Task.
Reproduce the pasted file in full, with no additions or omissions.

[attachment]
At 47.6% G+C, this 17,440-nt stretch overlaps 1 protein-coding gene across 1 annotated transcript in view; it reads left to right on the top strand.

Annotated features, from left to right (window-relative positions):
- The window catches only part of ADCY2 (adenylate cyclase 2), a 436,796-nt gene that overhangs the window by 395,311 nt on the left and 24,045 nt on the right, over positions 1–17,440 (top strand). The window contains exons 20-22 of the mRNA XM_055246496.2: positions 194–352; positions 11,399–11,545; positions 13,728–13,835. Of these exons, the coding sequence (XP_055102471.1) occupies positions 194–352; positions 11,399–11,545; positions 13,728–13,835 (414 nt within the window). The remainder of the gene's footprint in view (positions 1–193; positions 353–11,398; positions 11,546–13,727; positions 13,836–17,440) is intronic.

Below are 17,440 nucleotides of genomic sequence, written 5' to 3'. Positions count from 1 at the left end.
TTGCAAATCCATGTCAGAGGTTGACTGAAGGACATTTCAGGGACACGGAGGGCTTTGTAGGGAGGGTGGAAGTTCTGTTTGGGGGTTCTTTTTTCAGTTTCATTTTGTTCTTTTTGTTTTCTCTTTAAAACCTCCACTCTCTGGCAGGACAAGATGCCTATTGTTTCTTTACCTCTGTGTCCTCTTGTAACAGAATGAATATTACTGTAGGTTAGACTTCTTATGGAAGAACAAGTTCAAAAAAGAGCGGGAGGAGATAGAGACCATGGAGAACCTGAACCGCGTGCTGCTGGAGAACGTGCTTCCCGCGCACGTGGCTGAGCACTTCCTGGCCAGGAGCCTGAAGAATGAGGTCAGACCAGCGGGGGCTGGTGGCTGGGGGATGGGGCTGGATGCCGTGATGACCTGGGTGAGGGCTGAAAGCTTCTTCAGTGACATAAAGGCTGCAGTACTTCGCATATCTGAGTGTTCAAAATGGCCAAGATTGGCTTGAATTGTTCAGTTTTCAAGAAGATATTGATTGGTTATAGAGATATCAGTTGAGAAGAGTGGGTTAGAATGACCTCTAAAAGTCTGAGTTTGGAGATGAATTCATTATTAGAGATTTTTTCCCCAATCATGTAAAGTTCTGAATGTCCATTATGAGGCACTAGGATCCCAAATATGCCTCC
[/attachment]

At 47.6% G+C, this 17,440-nt stretch overlaps 1 protein-coding gene across 1 annotated transcript in view; it reads left to right on the top strand.

Annotated features, from left to right (window-relative positions):
- The window catches only part of ADCY2 (adenylate cyclase 2), a 436,796-nt gene that overhangs the window by 395,311 nt on the left and 24,045 nt on the right, over positions 1–17,440 (top strand). The window contains exons 20-22 of the mRNA XM_055246496.2: positions 194–352; positions 11,399–11,545; positions 13,728–13,835. Of these exons, the coding sequence (XP_055102471.1) occupies positions 194–352; positions 11,399–11,545; positions 13,728–13,835 (414 nt within the window). The remainder of the gene's footprint in view (positions 1–193; positions 353–11,398; positions 11,546–13,727; positions 13,836–17,440) is intronic.

Below are 17,440 nucleotides of genomic sequence, written 5' to 3'. Positions count from 1 at the left end.
TTGCAAATCCATGTCAGAGGTTGACTGAAGGACATTTCAGGGACACGGAGGGCTTTGTAGGGAGGGTGGAAGTTCTGTTTGGGGGTTCTTTTTTCAGTTTCATTTTGTTCTTTTTGTTTTCTCTTTAAAACCTCCACTCTCTGGCAGGACAAGATGCCTATTGTTTCTTTACCTCTGTGTCCTCTTGTAACAGAATGAATATTACTGTAGGTTAGACTTCTTATGGAAGAACAAGTTCAAAAAAGAGCGGGAGGAGATAGAGACCATGGAGAACCTGAACCGCGTGCTGCTGGAGAACGTGCTTCCCGCGCACGTGGCTGAGCACTTCCTGGCCAGGAGCCTGAAGAATGAGGTCAGACCAGCGGGGGCTGGTGGCTGGGGGATGGGGCTGGATGCCGTGATGACCTGGGTGAGGGCTGAAAGCTTCTTCAGTGACATAAAGGCTGCAGTACTTCGCATATCTGAGTGTTCAAAATGGCCAAGATTGGCTTGAATTGTTCAGTTTTCAAGAAGATATTGATTGGTTATAGAGATATCAGTTGAGAAGAGTGGGTTAGAATGACCTCTAAAAGTCTGAGTTTGGAGATGAATTCATTATTAGAGATTTTTTCCCCAATCATGTAAAGTTCTGAATGTCCATTATGAGGCACTAGGATCCCAAATATGCCTCC